May 25, 2024

Kirk Ferentz appalled by more Hawkeyes surfacing in gambling probe

Iowa Hawkeyes Football

Iowa Coach Kirk Ferentz walks towards the sideline during a timeout in the fourth quarter of the Music City Bowl against Kentucky Saturday December 31, 2022 at Nissan Stadium. (Lynn Harrington/stayaliveinpower5)

IOWA CITY, Ia. — College football’s longest-tenured coach is trying to keep his players focused on the upcoming season, while an ongoing gambling investigation sits over the program like a black cloud.

There’s no denying Kirk Ferentz has been on a roller coaster ride over the past three months. He first heard about Iowa’s gambling probe back in May, Longtime Athletic Director Gary Barta announced his retirement later that month.

Hawkeye fans were left speechless when star defensive lineman Noah Shannon was implicated in the investigation back in July. Shannon didn’t even attend Big Ten Media Days, and was replaced by Jay Higgins. Earlier this month backup kicker Aaron Blom was also accused of betting on eight Iowa sporting events, including the Cy-Hawk rivalry in 2021, and tampered with evidence.

Not to mention former players Arland Bruce and Reggie Bracey, plus current wideout Jack Johnson, and Graduate Assistant Owen O’Bryan also surfaced Thursday evening. So when Ferentz took the podium at Iowa’s Media Day Friday afternoon, he made it crystal clear where he stood on the issue.

“I think it’s become pretty apparent that sports betting is common in football in general, just athletics in general,” Ferentz said. “Based on an NCAA survey I saw a couple months ago, it’s pretty prevalent on every college campus, not only with athletes but just general people, and certainly as I’ve learned the last couple months, it’s a big part of what’s going on out there in the general public.”

On top of that Johnson, Bruce, Bracey and O’Bryan placed over 900 bets while underage. It’s no mystery that sports betting is legal in the state of Iowa, and has been since August of 2019. Ferentz believes sports gambling has always been around, but it’s more available now than ever. People can literally download an app from their cell phone, and place a bet on it minutes later.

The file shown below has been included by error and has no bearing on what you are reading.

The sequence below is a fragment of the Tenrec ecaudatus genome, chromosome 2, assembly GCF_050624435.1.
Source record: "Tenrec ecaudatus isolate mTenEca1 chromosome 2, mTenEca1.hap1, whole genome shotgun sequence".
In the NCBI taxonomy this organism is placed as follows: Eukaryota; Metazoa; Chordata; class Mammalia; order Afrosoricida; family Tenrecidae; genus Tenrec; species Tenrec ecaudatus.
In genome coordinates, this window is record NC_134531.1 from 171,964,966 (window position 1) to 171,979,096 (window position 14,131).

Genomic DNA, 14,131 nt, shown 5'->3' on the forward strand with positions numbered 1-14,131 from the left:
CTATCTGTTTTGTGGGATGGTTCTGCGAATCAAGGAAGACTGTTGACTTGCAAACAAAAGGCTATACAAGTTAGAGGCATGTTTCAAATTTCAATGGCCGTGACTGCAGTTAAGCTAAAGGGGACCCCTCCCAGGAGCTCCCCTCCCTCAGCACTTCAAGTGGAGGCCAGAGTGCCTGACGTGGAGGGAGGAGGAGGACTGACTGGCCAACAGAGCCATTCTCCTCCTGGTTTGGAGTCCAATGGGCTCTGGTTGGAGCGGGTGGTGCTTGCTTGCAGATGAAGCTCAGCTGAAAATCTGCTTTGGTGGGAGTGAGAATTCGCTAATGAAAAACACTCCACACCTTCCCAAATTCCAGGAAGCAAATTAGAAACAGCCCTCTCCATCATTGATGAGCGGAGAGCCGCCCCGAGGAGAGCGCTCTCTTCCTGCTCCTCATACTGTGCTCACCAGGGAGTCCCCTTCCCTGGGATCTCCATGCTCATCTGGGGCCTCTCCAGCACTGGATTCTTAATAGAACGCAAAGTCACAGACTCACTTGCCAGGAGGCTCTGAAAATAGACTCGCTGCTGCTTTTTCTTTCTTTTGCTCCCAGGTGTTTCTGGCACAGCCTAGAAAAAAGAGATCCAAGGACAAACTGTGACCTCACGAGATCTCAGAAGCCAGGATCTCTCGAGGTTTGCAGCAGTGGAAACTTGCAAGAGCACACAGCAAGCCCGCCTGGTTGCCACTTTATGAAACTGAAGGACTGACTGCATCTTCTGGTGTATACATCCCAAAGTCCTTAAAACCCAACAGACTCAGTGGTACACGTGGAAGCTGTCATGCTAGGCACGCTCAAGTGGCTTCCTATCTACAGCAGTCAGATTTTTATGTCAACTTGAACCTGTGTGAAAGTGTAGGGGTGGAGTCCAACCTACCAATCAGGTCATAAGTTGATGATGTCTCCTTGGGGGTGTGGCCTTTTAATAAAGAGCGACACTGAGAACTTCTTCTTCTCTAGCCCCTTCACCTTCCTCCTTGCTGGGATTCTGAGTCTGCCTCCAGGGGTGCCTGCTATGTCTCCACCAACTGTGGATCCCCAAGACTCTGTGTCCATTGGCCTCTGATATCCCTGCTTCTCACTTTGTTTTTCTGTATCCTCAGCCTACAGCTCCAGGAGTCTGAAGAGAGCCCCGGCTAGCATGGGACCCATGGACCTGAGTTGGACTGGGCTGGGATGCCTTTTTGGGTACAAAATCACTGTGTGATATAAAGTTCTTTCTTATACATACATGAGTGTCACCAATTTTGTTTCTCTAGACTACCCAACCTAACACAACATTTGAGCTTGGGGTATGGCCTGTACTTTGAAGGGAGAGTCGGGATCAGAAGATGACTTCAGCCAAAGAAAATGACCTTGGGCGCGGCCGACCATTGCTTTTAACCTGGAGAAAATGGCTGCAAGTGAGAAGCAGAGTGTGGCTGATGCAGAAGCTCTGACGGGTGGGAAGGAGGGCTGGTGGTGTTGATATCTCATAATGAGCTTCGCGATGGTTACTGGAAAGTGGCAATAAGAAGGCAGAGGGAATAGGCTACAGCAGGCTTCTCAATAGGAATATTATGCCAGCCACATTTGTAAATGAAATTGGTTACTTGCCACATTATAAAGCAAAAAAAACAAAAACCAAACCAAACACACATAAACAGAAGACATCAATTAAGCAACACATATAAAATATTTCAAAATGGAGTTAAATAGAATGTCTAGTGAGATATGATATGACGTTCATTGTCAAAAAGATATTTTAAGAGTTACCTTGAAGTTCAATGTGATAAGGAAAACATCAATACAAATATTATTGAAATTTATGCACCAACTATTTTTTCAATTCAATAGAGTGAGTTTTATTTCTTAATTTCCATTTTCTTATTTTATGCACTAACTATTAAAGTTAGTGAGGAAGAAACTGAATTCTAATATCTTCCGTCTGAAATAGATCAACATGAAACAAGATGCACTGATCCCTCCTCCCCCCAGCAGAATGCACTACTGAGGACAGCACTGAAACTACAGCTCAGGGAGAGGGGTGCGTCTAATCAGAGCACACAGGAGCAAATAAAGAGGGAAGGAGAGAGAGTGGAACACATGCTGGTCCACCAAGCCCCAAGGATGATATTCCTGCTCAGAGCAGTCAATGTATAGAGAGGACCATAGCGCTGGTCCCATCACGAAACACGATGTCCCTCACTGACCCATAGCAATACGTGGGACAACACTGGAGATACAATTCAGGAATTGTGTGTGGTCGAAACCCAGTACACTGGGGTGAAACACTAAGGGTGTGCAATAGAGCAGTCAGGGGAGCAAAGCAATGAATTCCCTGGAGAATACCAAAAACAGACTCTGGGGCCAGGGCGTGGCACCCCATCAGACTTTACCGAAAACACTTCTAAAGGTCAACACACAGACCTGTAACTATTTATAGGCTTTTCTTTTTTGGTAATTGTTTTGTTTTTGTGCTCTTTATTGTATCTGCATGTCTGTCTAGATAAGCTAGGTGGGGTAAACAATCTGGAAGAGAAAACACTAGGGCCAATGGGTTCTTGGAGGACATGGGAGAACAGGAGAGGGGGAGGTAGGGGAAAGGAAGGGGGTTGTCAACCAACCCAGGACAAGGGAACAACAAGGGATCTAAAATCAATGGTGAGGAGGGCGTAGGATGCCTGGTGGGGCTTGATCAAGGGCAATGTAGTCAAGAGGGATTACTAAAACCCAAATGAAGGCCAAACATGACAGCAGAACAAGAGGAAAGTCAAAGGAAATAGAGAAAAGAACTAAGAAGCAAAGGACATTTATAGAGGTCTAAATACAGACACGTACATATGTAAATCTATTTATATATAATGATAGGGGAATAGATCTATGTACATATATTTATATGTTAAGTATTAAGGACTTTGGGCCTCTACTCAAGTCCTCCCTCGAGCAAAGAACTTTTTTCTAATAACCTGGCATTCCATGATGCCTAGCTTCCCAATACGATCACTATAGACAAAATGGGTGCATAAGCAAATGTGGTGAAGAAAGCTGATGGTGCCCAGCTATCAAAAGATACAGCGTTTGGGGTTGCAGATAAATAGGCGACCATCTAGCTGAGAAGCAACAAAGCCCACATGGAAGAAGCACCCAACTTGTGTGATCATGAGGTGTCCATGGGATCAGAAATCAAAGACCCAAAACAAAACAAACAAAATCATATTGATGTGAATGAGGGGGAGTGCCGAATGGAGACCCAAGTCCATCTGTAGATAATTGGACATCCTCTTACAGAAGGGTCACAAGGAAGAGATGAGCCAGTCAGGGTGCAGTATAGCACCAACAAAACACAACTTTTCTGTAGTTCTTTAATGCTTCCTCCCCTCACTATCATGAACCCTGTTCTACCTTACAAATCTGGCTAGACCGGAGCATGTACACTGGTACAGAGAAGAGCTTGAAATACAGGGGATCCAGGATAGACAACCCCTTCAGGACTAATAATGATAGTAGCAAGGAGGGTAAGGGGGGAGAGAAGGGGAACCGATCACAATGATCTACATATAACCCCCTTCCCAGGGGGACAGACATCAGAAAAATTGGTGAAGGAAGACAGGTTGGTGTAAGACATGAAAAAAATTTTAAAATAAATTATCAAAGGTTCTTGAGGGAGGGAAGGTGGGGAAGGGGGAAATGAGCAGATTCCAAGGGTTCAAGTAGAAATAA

Gambling content is on networks now too. ESPN even has a show called Daily Wager. That’s frustrating to Ferentz, because it makes his job harder in terms monitoring what his players do. Coaches can’t be everywhere. However, he believes there are several solutions to make the situation better for the future.

“As I stand here right now, the one thing it doesn’t — it can’t be compromised, the integrity of the game, that’s first and foremost,” he said. “That’s got to be protected, and that’s where everything should start.”

Iowa isn’t the only program suffering from a gambling fiasco. Iowa State is also involved. The Cyclones had several players implicated, including it’s starting quarterback from last season. Ferentz knows it’s out of his hands with the NCAA and DCI involved now. He just hopes once the smoke clears, everyone will follow the rules and not be reckless.

“As far as I can understand it, no matter how you do it — and one of ironies is, from what I can understand, these might’ve been better off going through bookies, which I know is illegal,” the 68-year old coach said. “That’s what people my age did 40 years ago.”

Gambling can lead down a dangerous path to self destruction. It’s very addictive and easy to fall into a big hole. To Ferentz gambling doesn’t deserve a place in College athletics because of potential corruption. Regardless, the game is constantly evolving.

Ferentz is still unaware of the type of suspensions that will be handed down to his current players that were involved. So he’s going to approach his 25th season like he has all of the others. Still, he’s going to keep a close eye on the ongoing investigation. Most importantly, he refuses to let it all be a team distraction, and take away the excitement from the 2023 campaign.

“We’ll continue to cooperate, but our biggest thing right now is focusing on this season, and we’ll handle each case basically individually as they come.”